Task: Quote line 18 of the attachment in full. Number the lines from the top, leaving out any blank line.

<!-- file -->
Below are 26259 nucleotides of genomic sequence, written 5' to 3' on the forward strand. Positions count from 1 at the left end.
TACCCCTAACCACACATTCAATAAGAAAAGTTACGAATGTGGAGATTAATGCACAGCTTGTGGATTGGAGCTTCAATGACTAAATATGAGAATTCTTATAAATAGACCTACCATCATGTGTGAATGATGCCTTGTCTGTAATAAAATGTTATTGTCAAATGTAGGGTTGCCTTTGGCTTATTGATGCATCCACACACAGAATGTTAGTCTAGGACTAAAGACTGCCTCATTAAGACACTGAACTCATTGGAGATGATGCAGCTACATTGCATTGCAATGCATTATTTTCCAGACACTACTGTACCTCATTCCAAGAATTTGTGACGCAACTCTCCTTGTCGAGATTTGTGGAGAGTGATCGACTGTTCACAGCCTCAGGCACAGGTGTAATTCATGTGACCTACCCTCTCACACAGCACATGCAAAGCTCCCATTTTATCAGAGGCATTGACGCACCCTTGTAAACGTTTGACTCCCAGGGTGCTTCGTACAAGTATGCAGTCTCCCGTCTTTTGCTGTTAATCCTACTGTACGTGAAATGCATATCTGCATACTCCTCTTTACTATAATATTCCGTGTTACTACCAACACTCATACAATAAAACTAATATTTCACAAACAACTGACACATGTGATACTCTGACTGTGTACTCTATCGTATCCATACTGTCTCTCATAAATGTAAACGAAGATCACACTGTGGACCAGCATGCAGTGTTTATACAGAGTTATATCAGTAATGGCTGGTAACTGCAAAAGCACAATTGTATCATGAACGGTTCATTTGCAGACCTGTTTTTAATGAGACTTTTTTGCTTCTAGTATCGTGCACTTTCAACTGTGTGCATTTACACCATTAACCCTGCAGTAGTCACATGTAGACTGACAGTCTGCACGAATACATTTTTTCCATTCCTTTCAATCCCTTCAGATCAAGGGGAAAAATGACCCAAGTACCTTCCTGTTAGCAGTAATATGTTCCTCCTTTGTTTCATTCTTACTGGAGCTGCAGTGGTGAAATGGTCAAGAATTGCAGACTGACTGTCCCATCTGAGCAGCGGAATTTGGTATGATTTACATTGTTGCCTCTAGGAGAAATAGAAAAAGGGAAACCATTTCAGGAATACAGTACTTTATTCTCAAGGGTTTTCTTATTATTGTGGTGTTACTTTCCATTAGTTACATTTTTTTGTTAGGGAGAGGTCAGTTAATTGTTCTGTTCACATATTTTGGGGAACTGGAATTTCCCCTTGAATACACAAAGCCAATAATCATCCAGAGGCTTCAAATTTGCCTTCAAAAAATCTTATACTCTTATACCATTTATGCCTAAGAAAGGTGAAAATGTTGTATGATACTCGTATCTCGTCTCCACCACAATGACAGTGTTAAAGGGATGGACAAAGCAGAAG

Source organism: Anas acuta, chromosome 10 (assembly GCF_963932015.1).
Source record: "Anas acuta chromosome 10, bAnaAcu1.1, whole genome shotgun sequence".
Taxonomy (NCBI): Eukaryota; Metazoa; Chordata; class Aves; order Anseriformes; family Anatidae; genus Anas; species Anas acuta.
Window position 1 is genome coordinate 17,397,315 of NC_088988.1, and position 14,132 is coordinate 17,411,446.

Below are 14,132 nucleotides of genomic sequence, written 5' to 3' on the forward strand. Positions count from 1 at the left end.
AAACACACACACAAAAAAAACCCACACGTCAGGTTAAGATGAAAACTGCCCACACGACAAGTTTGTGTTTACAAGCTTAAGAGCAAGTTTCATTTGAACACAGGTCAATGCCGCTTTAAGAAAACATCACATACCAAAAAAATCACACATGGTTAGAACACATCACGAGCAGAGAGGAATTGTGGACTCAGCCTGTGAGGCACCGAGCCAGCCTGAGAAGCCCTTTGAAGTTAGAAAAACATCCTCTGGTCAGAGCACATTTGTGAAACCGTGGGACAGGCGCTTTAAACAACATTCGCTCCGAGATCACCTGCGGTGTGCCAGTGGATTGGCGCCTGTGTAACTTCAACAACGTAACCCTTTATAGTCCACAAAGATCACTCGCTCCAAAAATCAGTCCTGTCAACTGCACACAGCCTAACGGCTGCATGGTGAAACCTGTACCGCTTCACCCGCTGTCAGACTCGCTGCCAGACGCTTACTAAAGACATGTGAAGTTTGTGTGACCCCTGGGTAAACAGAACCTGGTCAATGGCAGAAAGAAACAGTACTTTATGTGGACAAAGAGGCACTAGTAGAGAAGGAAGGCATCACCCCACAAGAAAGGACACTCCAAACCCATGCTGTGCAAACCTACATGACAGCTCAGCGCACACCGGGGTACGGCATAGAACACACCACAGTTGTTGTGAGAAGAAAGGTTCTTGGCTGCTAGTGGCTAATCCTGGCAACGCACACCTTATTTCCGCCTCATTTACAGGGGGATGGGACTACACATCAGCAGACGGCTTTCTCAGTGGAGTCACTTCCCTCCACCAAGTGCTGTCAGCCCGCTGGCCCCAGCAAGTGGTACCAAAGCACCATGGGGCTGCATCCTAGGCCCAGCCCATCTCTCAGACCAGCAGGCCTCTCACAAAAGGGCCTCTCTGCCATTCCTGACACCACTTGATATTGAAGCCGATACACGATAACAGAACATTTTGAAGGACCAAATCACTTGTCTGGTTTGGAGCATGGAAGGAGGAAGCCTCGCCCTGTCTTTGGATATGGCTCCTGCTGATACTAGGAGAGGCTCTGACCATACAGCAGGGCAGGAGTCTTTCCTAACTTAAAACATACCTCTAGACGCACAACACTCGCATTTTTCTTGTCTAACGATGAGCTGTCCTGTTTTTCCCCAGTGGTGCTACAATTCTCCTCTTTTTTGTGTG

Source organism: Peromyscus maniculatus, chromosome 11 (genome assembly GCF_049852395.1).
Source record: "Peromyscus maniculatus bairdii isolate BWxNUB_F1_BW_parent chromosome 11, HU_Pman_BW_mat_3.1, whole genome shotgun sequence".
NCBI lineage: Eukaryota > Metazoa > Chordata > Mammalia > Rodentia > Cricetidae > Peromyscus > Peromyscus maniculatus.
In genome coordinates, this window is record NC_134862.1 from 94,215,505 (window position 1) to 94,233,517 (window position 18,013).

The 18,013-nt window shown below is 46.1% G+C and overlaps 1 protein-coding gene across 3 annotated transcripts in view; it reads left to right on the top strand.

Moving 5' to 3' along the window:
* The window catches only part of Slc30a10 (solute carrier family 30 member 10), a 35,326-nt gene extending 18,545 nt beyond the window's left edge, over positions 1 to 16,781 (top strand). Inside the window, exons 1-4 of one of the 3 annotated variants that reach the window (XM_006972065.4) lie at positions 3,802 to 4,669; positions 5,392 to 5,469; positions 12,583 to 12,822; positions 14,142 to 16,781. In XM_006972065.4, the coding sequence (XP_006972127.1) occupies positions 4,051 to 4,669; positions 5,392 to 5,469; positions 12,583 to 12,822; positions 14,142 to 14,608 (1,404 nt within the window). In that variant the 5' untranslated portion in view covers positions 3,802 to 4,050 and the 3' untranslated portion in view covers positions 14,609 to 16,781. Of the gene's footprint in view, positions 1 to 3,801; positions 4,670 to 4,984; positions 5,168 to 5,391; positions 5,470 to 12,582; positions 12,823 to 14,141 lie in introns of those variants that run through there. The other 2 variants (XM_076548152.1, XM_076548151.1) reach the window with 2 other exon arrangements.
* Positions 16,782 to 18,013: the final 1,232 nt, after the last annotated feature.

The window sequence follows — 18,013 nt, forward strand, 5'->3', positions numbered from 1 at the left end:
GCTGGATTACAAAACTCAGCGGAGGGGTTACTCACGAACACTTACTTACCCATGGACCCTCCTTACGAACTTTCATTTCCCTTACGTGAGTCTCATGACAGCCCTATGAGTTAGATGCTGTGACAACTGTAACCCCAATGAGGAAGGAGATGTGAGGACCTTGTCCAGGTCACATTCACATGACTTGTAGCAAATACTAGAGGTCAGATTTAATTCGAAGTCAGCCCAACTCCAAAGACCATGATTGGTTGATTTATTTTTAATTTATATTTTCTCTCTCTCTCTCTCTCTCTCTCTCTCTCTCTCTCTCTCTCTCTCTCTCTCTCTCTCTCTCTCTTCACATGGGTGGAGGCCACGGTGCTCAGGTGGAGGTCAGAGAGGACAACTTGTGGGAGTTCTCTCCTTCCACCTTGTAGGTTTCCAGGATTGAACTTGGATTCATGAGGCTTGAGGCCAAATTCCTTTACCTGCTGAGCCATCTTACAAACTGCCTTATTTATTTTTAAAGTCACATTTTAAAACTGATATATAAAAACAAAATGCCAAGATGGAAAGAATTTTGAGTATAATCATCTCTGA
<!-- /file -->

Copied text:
GCTGGATTACAAAACTCAGCGGAGGGGTTACTCACGAACACTTACTTACCCATGGACCCTCCTTACGAACTTTCATTTCCCTTACGTGAGTCTCATGACAGCCCTATGAGTTAGATGCTGTGACAACTGTAACCCCAATGAGGAAGGAGATGTGAGGACCTTGTCCAGGTCACATTCACATGACTTGTAGCAAATACTAGAGGTCAGATTTAATTCGAAGTCAGCCCAACTCCAAAGACCATGATTGGTTGATTTATTTTTAATTTATATTTTCTCTCTCTCTCTCTCTCTCTCTCTCTCTCTCTCTCTCTCTCTCTCTCTCTCTCTCTCTCTCTCTTCACATGGGTGGAGGCCACGGTGCTCAGGTGGAGGTCAGAGAGGACAACTTGTGGGAGTTCTCTCCTTCCACCTTGTAGGTTTCCAGGATTGAACTTGGATTCATGAGGCTTGAGGCCAAATTCCTTTACCTGCTGAGCCATCTTACAAACTGCCTTATTTATTTTTAAAGTCACATTTTAAAACTGATATATAAAAACAAAATGCCAAGATGGAAAGAATTTTGAGTATAATCATCTCTGA